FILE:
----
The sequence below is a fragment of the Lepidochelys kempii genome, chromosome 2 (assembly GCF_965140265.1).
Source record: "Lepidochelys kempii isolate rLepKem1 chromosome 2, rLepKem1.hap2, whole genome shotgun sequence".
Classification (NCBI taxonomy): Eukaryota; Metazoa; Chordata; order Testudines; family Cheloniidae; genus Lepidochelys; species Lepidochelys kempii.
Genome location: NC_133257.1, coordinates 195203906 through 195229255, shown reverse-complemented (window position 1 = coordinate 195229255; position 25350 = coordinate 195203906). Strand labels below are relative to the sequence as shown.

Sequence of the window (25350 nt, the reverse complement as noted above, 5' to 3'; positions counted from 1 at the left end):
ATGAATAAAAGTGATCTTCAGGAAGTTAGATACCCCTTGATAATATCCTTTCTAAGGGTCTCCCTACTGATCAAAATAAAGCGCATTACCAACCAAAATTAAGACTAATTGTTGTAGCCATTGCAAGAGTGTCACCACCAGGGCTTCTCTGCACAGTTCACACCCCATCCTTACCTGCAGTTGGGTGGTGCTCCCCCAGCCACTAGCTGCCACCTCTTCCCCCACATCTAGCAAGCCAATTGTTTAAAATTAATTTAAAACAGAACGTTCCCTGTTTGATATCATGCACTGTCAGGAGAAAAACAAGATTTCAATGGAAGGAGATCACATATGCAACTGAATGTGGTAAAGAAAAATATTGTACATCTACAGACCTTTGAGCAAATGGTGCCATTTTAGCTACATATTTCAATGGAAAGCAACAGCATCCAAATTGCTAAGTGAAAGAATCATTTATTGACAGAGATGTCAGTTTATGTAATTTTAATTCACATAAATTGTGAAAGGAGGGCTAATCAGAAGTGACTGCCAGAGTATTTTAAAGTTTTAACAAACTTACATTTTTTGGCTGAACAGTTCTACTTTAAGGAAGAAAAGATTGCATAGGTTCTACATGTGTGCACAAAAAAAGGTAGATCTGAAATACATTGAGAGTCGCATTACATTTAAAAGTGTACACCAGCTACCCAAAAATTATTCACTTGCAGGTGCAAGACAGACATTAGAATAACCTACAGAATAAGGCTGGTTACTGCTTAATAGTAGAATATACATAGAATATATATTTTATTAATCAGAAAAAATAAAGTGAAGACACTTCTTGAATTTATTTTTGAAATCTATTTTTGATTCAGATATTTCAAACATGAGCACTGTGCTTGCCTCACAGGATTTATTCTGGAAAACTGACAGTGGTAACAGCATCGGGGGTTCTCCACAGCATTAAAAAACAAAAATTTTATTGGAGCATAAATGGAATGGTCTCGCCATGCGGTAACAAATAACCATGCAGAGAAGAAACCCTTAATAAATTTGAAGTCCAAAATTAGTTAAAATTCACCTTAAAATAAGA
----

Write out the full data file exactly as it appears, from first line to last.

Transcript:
The sequence below is a fragment of the Lepidochelys kempii genome, chromosome 2 (assembly GCF_965140265.1).
Source record: "Lepidochelys kempii isolate rLepKem1 chromosome 2, rLepKem1.hap2, whole genome shotgun sequence".
Classification (NCBI taxonomy): Eukaryota; Metazoa; Chordata; order Testudines; family Cheloniidae; genus Lepidochelys; species Lepidochelys kempii.
Genome location: NC_133257.1, coordinates 195203906 through 195229255, shown reverse-complemented (window position 1 = coordinate 195229255; position 25350 = coordinate 195203906). Strand labels below are relative to the sequence as shown.

Sequence of the window (25350 nt, the reverse complement as noted above, 5' to 3'; positions counted from 1 at the left end):
ATGAATAAAAGTGATCTTCAGGAAGTTAGATACCCCTTGATAATATCCTTTCTAAGGGTCTCCCTACTGATCAAAATAAAGCGCATTACCAACCAAAATTAAGACTAATTGTTGTAGCCATTGCAAGAGTGTCACCACCAGGGCTTCTCTGCACAGTTCACACCCCATCCTTACCTGCAGTTGGGTGGTGCTCCCCCAGCCACTAGCTGCCACCTCTTCCCCCACATCTAGCAAGCCAATTGTTTAAAATTAATTTAAAACAGAACGTTCCCTGTTTGATATCATGCACTGTCAGGAGAAAAACAAGATTTCAATGGAAGGAGATCACATATGCAACTGAATGTGGTAAAGAAAAATATTGTACATCTACAGACCTTTGAGCAAATGGTGCCATTTTAGCTACATATTTCAATGGAAAGCAACAGCATCCAAATTGCTAAGTGAAAGAATCATTTATTGACAGAGATGTCAGTTTATGTAATTTTAATTCACATAAATTGTGAAAGGAGGGCTAATCAGAAGTGACTGCCAGAGTATTTTAAAGTTTTAACAAACTTACATTTTTTGGCTGAACAGTTCTACTTTAAGGAAGAAAAGATTGCATAGGTTCTACATGTGTGCACAAAAAAAGGTAGATCTGAAATACATTGAGAGTCGCATTACATTTAAAAGTGTACACCAGCTACCCAAAAATTATTCACTTGCAGGTGCAAGACAGACATTAGAATAACCTACAGAATAAGGCTGGTTACTGCTTAATAGTAGAATATACATAGAATATATATTTTATTAATCAGAAAAAATAAAGTGAAGACACTTCTTGAATTTATTTTTGAAATCTATTTTTGATTCAGATATTTCAAACATGAGCACTGTGCTTGCCTCACAGGATTTATTCTGGAAAACTGACAGTGGTAACAGCATCGGGGGTTCTCCACAGCATTAAAAAACAAAAATTTTATTGGAGCATAAATGGAATGGTCTCGCCATGCGGTAACAAATAACCATGCAGAGAAGAAACCCTTAATAAATTTGAAGTCCAAAATTAGTTAAAATTCACCTTAAAATAAGA